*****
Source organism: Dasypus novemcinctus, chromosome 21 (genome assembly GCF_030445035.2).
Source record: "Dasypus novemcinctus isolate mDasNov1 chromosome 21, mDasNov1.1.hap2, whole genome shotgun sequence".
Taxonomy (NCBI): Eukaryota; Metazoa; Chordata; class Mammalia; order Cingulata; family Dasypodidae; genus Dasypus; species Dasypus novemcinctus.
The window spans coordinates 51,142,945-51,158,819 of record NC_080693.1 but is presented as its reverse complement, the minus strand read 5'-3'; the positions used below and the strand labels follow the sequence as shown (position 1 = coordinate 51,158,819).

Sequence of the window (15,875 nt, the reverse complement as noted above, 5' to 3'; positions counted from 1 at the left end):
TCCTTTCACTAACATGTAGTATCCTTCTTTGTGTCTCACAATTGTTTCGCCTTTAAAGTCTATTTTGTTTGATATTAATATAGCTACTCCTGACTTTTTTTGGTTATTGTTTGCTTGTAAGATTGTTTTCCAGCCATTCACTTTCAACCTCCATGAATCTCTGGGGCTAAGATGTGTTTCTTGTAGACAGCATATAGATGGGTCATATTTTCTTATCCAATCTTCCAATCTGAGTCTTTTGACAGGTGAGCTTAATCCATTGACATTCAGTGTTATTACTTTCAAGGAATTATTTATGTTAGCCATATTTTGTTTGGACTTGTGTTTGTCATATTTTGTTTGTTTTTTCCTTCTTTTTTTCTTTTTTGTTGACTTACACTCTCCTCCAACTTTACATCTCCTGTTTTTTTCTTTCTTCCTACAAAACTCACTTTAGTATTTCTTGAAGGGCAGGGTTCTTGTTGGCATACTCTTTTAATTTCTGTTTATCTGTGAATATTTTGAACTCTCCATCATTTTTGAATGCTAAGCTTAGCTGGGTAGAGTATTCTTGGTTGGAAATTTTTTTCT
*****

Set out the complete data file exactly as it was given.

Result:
Source organism: Dasypus novemcinctus, chromosome 21 (genome assembly GCF_030445035.2).
Source record: "Dasypus novemcinctus isolate mDasNov1 chromosome 21, mDasNov1.1.hap2, whole genome shotgun sequence".
Taxonomy (NCBI): Eukaryota; Metazoa; Chordata; class Mammalia; order Cingulata; family Dasypodidae; genus Dasypus; species Dasypus novemcinctus.
The window spans coordinates 51,142,945-51,158,819 of record NC_080693.1 but is presented as its reverse complement, the minus strand read 5'-3'; the positions used below and the strand labels follow the sequence as shown (position 1 = coordinate 51,158,819).

Sequence of the window (15,875 nt, the reverse complement as noted above, 5' to 3'; positions counted from 1 at the left end):
TCCTTTCACTAACATGTAGTATCCTTCTTTGTGTCTCACAATTGTTTCGCCTTTAAAGTCTATTTTGTTTGATATTAATATAGCTACTCCTGACTTTTTTTGGTTATTGTTTGCTTGTAAGATTGTTTTCCAGCCATTCACTTTCAACCTCCATGAATCTCTGGGGCTAAGATGTGTTTCTTGTAGACAGCATATAGATGGGTCATATTTTCTTATCCAATCTTCCAATCTGAGTCTTTTGACAGGTGAGCTTAATCCATTGACATTCAGTGTTATTACTTTCAAGGAATTATTTATGTTAGCCATATTTTGTTTGGACTTGTGTTTGTCATATTTTGTTTGTTTTTTCCTTCTTTTTTTCTTTTTTGTTGACTTACACTCTCCTCCAACTTTACATCTCCTGTTTTTTTCTTTCTTCCTACAAAACTCACTTTAGTATTTCTTGAAGGGCAGGGTTCTTGTTGGCATACTCTTTTAATTTCTGTTTATCTGTGAATATTTTGAACTCTCCATCATTTTTGAATGCTAAGCTTAGCTGGGTAGAGTATTCTTGGTTGGAAATTTTTTTCT